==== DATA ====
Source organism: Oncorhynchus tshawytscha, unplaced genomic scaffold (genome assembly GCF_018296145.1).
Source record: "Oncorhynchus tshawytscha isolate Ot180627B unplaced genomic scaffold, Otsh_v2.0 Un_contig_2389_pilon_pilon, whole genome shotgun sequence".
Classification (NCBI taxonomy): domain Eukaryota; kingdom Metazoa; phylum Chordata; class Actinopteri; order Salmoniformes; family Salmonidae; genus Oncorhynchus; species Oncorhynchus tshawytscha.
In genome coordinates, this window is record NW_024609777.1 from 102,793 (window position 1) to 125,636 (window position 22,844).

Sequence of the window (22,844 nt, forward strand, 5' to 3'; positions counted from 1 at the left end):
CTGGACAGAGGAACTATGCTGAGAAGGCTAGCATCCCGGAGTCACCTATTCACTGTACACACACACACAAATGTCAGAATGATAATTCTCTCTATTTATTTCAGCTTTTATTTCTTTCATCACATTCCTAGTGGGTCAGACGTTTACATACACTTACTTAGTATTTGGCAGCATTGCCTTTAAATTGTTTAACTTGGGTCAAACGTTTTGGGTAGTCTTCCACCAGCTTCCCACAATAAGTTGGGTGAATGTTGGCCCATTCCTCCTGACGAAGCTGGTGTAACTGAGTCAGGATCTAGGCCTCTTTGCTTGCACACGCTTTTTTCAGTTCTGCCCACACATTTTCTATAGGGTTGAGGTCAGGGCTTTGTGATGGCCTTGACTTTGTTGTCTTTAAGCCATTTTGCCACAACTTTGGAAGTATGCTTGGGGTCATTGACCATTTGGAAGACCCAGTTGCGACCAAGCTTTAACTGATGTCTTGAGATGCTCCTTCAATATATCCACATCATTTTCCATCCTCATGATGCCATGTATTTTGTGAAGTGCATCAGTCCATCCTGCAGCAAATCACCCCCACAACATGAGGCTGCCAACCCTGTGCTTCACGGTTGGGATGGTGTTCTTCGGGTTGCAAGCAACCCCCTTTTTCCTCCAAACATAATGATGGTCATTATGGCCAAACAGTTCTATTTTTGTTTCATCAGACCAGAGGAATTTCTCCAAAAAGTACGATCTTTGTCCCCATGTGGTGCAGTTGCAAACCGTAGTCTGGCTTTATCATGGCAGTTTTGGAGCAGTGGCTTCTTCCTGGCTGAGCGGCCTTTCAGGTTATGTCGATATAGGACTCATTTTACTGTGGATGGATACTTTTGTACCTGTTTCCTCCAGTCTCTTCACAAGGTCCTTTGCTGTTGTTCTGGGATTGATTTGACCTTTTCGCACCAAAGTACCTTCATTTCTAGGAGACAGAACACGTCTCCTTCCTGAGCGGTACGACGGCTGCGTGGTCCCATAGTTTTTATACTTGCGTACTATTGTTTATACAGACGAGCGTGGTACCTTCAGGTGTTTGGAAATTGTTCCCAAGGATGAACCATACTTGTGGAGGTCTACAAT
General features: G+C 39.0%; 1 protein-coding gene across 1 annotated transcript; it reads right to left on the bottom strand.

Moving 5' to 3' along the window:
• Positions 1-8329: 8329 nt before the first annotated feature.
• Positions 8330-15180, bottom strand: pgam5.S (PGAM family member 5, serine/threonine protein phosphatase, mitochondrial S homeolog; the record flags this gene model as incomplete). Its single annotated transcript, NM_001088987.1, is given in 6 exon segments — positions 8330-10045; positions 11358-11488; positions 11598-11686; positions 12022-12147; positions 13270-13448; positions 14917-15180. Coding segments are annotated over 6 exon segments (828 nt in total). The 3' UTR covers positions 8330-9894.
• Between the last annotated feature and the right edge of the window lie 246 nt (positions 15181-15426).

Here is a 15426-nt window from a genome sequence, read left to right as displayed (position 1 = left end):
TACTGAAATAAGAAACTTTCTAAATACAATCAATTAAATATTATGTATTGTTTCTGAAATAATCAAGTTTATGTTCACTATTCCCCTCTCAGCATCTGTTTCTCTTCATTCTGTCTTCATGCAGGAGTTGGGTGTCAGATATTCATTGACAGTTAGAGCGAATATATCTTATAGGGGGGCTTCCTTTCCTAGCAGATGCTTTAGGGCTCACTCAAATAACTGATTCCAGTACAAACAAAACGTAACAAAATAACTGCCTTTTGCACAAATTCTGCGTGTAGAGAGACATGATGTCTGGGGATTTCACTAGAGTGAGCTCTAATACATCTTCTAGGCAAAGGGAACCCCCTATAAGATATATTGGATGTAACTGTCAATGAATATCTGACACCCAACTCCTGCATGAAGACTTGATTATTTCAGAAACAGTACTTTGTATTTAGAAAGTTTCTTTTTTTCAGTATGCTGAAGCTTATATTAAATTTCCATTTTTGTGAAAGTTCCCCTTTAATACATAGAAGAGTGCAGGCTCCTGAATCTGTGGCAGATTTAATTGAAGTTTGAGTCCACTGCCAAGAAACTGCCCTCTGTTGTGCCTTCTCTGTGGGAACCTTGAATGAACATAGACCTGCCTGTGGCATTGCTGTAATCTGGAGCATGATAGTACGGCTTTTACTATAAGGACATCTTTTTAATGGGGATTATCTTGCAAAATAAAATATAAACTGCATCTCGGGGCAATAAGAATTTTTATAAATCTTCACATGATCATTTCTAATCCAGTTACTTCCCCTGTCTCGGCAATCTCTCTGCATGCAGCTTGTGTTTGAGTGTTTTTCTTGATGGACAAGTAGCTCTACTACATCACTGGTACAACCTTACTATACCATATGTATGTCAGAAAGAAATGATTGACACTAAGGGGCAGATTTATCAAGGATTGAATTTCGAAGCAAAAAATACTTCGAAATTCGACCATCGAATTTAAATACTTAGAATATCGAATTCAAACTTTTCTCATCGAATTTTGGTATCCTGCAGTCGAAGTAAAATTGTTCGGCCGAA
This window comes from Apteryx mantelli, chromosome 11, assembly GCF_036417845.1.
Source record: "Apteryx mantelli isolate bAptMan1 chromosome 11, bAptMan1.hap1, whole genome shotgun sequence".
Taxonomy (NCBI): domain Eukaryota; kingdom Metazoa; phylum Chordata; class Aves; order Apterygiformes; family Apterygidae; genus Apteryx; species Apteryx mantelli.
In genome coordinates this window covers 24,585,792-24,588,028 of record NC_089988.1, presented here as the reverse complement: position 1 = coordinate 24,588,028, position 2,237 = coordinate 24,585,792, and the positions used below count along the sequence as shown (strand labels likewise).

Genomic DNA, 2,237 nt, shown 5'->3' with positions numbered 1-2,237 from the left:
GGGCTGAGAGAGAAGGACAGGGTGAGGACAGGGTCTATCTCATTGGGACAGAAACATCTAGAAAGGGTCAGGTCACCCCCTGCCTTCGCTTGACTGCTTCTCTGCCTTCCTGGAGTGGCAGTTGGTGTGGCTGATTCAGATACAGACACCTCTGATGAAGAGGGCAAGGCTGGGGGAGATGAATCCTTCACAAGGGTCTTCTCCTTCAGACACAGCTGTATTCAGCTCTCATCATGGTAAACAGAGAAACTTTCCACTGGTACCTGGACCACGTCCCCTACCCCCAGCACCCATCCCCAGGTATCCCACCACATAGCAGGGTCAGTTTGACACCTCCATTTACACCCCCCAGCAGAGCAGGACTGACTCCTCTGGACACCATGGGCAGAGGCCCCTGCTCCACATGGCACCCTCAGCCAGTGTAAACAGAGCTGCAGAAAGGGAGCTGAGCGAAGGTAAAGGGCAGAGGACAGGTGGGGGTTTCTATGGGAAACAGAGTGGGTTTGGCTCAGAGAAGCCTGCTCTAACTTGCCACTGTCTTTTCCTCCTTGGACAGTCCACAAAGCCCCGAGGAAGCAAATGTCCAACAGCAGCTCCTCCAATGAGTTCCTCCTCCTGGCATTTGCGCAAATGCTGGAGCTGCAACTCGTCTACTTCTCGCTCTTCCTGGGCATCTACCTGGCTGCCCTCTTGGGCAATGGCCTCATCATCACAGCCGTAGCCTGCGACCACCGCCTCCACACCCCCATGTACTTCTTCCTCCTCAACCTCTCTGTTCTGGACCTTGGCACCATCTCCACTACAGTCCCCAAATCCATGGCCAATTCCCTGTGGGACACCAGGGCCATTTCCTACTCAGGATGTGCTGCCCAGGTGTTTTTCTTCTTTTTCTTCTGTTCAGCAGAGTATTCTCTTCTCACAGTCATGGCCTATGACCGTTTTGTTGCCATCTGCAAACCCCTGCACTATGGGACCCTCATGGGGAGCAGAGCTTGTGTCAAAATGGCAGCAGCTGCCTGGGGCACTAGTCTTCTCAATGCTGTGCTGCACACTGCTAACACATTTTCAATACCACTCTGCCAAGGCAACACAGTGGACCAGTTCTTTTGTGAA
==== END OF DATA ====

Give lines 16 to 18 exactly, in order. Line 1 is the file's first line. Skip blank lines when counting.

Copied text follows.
Taxonomy (NCBI): domain Eukaryota; kingdom Metazoa; phylum Chordata; class Aves; order Apterygiformes; family Apterygidae; genus Apteryx; species Apteryx mantelli.
In genome coordinates this window covers 24,585,792-24,588,028 of record NC_089988.1, presented here as the reverse complement: position 1 = coordinate 24,588,028, position 2,237 = coordinate 24,585,792, and the positions used below count along the sequence as shown (strand labels likewise).

Genomic DNA, 2,237 nt, shown 5'->3' with positions numbered 1-2,237 from the left: